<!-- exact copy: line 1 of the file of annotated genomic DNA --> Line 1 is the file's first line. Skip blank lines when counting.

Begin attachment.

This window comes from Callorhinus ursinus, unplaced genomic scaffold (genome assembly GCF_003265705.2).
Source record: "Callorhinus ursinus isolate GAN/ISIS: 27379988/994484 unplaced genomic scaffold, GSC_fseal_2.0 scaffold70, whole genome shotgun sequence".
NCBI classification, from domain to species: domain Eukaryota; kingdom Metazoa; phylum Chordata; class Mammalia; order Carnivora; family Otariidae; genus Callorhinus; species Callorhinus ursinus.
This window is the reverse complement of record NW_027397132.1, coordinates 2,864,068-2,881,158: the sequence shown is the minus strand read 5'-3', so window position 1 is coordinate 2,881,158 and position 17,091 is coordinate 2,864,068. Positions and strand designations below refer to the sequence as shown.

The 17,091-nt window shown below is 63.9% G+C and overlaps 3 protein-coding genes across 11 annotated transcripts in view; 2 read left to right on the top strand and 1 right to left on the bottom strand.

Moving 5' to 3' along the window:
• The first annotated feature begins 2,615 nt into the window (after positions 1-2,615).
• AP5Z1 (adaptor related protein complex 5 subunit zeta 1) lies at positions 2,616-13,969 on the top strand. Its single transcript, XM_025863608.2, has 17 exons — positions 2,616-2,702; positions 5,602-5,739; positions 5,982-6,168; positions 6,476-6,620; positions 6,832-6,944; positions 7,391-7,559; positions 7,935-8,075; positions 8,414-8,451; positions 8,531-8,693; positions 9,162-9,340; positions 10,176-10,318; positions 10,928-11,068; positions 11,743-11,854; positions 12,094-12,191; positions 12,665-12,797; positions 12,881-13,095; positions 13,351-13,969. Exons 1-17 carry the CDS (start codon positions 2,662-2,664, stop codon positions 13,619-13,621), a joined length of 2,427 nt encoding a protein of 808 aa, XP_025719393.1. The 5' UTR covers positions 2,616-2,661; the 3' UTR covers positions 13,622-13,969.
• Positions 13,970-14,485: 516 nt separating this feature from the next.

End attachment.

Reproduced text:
This window comes from Callorhinus ursinus, unplaced genomic scaffold (genome assembly GCF_003265705.2).